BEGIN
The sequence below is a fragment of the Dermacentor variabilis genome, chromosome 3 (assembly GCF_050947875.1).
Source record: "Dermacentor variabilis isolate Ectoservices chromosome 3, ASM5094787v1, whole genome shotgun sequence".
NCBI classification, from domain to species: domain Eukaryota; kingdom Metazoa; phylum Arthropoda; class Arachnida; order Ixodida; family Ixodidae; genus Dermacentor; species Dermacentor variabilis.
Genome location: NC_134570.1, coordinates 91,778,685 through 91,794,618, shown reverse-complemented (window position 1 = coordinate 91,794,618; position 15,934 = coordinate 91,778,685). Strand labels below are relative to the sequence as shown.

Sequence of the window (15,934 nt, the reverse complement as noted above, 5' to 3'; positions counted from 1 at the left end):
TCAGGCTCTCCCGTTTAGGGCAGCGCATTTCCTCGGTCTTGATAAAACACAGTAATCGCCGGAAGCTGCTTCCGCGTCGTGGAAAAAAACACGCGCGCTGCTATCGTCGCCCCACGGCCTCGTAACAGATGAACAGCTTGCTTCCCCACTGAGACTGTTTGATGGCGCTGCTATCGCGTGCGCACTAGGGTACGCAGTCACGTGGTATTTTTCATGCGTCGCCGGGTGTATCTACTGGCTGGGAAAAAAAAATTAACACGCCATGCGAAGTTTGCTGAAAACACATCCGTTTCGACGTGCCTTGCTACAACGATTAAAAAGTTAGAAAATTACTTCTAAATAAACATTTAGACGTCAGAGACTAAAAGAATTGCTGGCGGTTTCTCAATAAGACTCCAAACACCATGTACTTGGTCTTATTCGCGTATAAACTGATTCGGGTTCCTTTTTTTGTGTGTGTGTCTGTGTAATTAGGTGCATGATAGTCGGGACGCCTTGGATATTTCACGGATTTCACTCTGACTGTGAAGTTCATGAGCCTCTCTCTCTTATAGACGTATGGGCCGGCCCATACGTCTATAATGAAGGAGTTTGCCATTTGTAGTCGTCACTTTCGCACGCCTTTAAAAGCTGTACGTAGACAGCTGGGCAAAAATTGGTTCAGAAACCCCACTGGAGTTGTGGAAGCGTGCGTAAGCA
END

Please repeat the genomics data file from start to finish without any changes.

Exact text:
The sequence below is a fragment of the Dermacentor variabilis genome, chromosome 3 (assembly GCF_050947875.1).
Source record: "Dermacentor variabilis isolate Ectoservices chromosome 3, ASM5094787v1, whole genome shotgun sequence".
NCBI classification, from domain to species: domain Eukaryota; kingdom Metazoa; phylum Arthropoda; class Arachnida; order Ixodida; family Ixodidae; genus Dermacentor; species Dermacentor variabilis.
Genome location: NC_134570.1, coordinates 91,778,685 through 91,794,618, shown reverse-complemented (window position 1 = coordinate 91,794,618; position 15,934 = coordinate 91,778,685). Strand labels below are relative to the sequence as shown.

Sequence of the window (15,934 nt, the reverse complement as noted above, 5' to 3'; positions counted from 1 at the left end):
TCAGGCTCTCCCGTTTAGGGCAGCGCATTTCCTCGGTCTTGATAAAACACAGTAATCGCCGGAAGCTGCTTCCGCGTCGTGGAAAAAAACACGCGCGCTGCTATCGTCGCCCCACGGCCTCGTAACAGATGAACAGCTTGCTTCCCCACTGAGACTGTTTGATGGCGCTGCTATCGCGTGCGCACTAGGGTACGCAGTCACGTGGTATTTTTCATGCGTCGCCGGGTGTATCTACTGGCTGGGAAAAAAAAATTAACACGCCATGCGAAGTTTGCTGAAAACACATCCGTTTCGACGTGCCTTGCTACAACGATTAAAAAGTTAGAAAATTACTTCTAAATAAACATTTAGACGTCAGAGACTAAAAGAATTGCTGGCGGTTTCTCAATAAGACTCCAAACACCATGTACTTGGTCTTATTCGCGTATAAACTGATTCGGGTTCCTTTTTTTGTGTGTGTGTCTGTGTAATTAGGTGCATGATAGTCGGGACGCCTTGGATATTTCACGGATTTCACTCTGACTGTGAAGTTCATGAGCCTCTCTCTCTTATAGACGTATGGGCCGGCCCATACGTCTATAATGAAGGAGTTTGCCATTTGTAGTCGTCACTTTCGCACGCCTTTAAAAGCTGTACGTAGACAGCTGGGCAAAAATTGGTTCAGAAACCCCACTGGAGTTGTGGAAGCGTGCGTAAGCA